The greatest asset any shed can have is plenty of good shelving space. Not only does this provide storage area, but properly planned, it also allows you to keep everything neat and tidy in the shed and everything in an organised place.

 

Shelving is not something that you need rush in to when you acquire your new shed. It can take time to set things up and find out what will suit your needs and your workflow. So to start with, I would recommend metal storage shelves that can be obtained via eBay or a local hardware store. These usually come in kit form and you build them with varying spacing between the shelves to suit your needs.  The only problem is where to put the shelves in your shed! 

To get around this problem and give yourself some options, I recommend putting the shelves on lockable wheels. You can buy these from eBay or Amazon to suit the weight you are putting on the shelves. When I first did this I found that the shelving started to fold so it was back to square one to work out a better method.  The result was to bolt some decent size angle to the bottom of the shelving and attach the wheels to these supports. This was very successful and there was no further buckling in the shelving and it was easy to move the shelving around the shed.

The mobility of the shelving is the key to shed design. What you might think is the ideal location for shelving in the first instance may well prove unworkable in a week. Without the wheels you would need to unpack and relocate the entire shelving unit. With the wheels however, you just move it all where you want it to be for better accessibility.

One of the problems with shelving units though is that they tend to be deep so you can end up with a lot of wasted space.  Personally, I have found that the ideal shelving depth for my tools and equipment is 300mm (or 1 foot for those using imperial measurements).  Generally, I also found the height between shelves was optimised at between 200mm and 300mm.  These measurements were arrived at through observation and experience.

Now I'm a bit of a man cave lover.  I absolutely love my shed and have a sound system and TV set up there where I can relax and enjoy myself. I particularly love being able to play my music without worry about the volume.  My shed though was quite open and I decided a wall between the "Man Cave" area and the rest of the shed would be a great option to partition it off and also create a lot of new and very usable shelving.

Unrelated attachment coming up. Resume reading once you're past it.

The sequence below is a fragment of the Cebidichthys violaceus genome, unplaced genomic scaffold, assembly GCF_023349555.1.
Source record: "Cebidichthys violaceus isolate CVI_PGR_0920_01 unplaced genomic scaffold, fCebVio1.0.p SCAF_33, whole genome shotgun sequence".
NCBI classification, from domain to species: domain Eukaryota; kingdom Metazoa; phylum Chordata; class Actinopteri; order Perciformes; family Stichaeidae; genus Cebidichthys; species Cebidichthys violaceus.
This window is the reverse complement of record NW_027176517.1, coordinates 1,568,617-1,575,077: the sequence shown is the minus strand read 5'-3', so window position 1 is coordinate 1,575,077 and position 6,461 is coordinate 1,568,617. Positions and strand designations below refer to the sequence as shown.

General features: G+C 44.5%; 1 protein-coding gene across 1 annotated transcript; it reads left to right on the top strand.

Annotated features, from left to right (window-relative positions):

I had been fortunate in acquiring a substantial amount of beautiful pine lining boards that were going to be burnt by someone. (The old "one man's junk is another's treasure" situation.) I decided to use this for the top of the wall and then pallet boards for dado.  The wall was erected by putting a bottom plate of 90 x 45 on the floor with concrete screws. It is 4 metres long.  Studs if 90 x 35 were placed at 450mm centres and then the noggins were placed at an even height to provide a fixing point for the dado boards.  As the wall finished in the middle of the shed, it had no fixing point to secure it so I took a piece of 90 x 45 and secured it from the top plate, (also 90 x 45), to the roof of the shed.

The wall was then clad with the lining boards set at a 45 degree angle and the dado boards vertically at the bottom.

Now the wall was done it was time for designing and putting the shelving in place on the back of the wall. I placed studs in to provide an even spacing for the shelving and started with shelving for my battery and power tools. I made the shelving unit 300mm deep based on past experience with other shelving units.  As I built the shelving, I stocked it with the tools as I went. That way I could see everything in place and make adjustments as necessary.

Next requirement along the shelving unit was for the boxes of chisels, drill bits and other items I used on a regular basis. Because of their size, I set the shelves all at 200mm in height and then relocated all the items into the shelves in order of regularity of use.  Next bay of shelving was for screws, nails and bolts.  Again, 200mm in height was plenty to stack 2 boxes.  I tend to buy these items in plastic containers when I need them and put them "into stock" rather than buy a small packet.  It's much more economical to buy these small items in bulk.

This completed the main areas I needed and I then went on to see what else I could relocate off the large shelving units to the smaller ones.  I made the shelving spacings to suit and had spots for camp ovens, jugs, some paper towel and other items. All worked out very well.

To finish it all off, I applied stain to the front side of the wall in the "man cave" using a teak diluted with water at 4:1 to get the right colour.  Due to the watery nature of the stain, this proved a bit of a disaster and I ended up with spots on the wall and on the floor so I will have some repainting to do in those areas.  I had previously made a batch of mine own, (see article on stain),  but I wasn't happy with the colour.  Once the stain had dried, I applied two coats of satin polyurethane to protect the timber and finish the wall.  Very pleased with the overall result. 

Feel free to ask any questions about the process in the comments section.

 

Comments

Smashing Mosaics and Woodcraft